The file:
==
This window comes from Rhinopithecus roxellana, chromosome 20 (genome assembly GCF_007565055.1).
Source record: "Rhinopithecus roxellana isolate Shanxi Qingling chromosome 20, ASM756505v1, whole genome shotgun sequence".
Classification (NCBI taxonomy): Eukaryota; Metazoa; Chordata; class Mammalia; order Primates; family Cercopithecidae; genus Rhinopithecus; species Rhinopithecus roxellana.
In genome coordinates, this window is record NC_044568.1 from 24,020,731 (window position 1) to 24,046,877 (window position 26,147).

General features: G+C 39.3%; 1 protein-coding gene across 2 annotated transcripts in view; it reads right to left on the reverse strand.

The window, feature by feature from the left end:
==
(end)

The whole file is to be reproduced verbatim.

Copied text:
This window comes from Rhinopithecus roxellana, chromosome 20 (genome assembly GCF_007565055.1).
Source record: "Rhinopithecus roxellana isolate Shanxi Qingling chromosome 20, ASM756505v1, whole genome shotgun sequence".
Classification (NCBI taxonomy): Eukaryota; Metazoa; Chordata; class Mammalia; order Primates; family Cercopithecidae; genus Rhinopithecus; species Rhinopithecus roxellana.
In genome coordinates, this window is record NC_044568.1 from 24,020,731 (window position 1) to 24,046,877 (window position 26,147).

General features: G+C 39.3%; 1 protein-coding gene across 2 annotated transcripts in view; it reads right to left on the reverse strand.

The window, feature by feature from the left end: